Remote database access is not a bad thing per se, and it becomes a necessity when you need (or want) to spread application server load across several instances, since all of your application servers should normally have access to the same data, and multi-master replication gets really complex really fast with SQL servers (think about scenarios like split brain on the network).
The performance of remote database access depends on a lot of factors, though, for instance:
- Network latency affacts the time packets need to travel accross the network. This generally affects the responsiveness of the application. Higher latency means slower responses.
- Network bandwidth affects the amount of data that can be obtained per unit of time. The more data an application requests from the database, the slower it will perform.
- Connection concurrency affects how many parallel connections the database will allow. Usually database administrators will put a hard cap on how many parallel connections the database server will accept, to avoid crashing the database server. In most scenarios it's less troublesome to have a (stateless) webserver crash than a (stateful) database server, because you can easily restart or even re-deploy stateless servers.
- Network connection overhead is another thing that comes into play when establishing a connection to a remote database. Opening a network connection is expensive compared to localhost connections, and the more connections you open, the more it affects performance.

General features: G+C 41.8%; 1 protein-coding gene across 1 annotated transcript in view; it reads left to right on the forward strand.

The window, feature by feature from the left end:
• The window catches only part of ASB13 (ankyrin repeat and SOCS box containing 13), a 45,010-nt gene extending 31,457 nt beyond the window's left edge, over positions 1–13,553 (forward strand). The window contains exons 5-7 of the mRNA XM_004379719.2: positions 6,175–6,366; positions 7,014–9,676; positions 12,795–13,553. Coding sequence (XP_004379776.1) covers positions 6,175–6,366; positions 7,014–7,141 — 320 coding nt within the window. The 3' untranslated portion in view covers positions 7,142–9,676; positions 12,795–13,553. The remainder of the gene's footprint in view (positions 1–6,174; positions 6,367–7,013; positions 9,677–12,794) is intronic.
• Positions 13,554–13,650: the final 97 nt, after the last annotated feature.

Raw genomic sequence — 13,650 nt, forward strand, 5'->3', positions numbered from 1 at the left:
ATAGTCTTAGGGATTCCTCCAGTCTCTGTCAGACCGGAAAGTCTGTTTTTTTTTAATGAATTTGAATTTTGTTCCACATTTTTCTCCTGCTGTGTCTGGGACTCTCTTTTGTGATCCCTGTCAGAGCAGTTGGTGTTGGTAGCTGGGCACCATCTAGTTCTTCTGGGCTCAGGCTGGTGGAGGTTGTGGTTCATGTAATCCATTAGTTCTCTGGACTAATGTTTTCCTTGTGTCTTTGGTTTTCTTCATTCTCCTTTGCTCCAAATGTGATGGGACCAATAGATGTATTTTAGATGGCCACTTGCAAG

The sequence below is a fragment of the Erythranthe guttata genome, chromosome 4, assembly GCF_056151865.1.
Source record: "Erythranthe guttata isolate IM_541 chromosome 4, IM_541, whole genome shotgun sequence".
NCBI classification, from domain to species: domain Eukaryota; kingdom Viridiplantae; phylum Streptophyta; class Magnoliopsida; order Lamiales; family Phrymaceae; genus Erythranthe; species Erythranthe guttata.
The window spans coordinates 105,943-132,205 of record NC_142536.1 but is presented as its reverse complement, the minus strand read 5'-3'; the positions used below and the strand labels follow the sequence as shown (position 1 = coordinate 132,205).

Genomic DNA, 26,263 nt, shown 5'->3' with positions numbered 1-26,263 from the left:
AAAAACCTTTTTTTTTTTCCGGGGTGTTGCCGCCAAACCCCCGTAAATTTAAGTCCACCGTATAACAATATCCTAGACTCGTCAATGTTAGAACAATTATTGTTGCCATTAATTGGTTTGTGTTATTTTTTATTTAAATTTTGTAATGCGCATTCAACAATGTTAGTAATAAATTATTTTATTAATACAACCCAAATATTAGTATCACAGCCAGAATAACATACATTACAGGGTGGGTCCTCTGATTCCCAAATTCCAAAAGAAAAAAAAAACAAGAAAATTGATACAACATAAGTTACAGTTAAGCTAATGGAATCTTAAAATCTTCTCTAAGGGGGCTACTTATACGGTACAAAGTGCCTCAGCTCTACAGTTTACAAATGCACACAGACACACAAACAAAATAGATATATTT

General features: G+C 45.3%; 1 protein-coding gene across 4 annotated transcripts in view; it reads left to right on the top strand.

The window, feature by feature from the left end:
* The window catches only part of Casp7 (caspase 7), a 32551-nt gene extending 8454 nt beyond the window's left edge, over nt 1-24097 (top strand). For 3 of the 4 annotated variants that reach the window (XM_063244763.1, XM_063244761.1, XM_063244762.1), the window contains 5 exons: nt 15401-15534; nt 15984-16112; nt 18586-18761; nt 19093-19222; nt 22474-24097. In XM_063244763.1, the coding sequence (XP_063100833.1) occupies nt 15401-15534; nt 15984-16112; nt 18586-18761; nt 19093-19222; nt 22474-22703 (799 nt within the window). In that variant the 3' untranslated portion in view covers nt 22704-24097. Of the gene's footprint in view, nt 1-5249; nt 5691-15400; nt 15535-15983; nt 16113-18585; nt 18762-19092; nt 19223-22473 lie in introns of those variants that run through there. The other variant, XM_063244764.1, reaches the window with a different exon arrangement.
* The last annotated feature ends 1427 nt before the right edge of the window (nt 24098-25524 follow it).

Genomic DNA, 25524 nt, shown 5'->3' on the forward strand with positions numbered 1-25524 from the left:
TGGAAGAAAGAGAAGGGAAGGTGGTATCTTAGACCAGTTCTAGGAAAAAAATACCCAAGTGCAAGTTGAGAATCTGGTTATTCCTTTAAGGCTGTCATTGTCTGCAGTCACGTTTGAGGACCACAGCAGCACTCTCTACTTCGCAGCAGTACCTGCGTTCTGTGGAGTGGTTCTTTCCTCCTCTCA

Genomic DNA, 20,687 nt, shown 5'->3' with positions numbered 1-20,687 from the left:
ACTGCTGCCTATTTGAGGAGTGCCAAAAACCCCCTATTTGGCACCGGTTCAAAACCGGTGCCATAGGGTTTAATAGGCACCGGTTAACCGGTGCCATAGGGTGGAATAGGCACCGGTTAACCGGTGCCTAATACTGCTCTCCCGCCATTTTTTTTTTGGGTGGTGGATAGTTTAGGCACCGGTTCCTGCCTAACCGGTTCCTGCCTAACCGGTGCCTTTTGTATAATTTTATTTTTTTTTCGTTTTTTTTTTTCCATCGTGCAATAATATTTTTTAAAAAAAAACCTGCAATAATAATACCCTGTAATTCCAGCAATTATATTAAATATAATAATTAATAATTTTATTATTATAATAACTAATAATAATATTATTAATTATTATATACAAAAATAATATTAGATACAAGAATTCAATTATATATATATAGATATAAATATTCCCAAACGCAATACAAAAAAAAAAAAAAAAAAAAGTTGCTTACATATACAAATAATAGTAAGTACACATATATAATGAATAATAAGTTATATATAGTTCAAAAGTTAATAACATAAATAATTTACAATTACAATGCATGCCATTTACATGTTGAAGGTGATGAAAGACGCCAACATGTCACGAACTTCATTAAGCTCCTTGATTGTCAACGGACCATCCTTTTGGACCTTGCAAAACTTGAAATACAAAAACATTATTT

Latency and available bandwidth are normally something that you can't control as long as you're using a network operated by someone else. What you usually can control, however, is the number of database connection your application establishes, as well as the amount of data the application requests. The former is commonly addressed by a technique called "connection pooling," meaning that something (e.g. a proxy, or a component of your application) pre-establishes a bunch of connections to the database, and your application then requests and uses one or more already established connections from that pool. The latter is implementation-specific to your application, and it's mostly a trade-off: fewer requests means more data per request and vice versa.
To avoid frequently requesting the same data you could implement caching (either in-application or via an external service like memcache), but that'd also require cache management, i.e. when to expire and potentially re-request stale data.
Bottom line, there is no simple answer to your question. Any concrete answer would depend heavily on your application and usage patterns.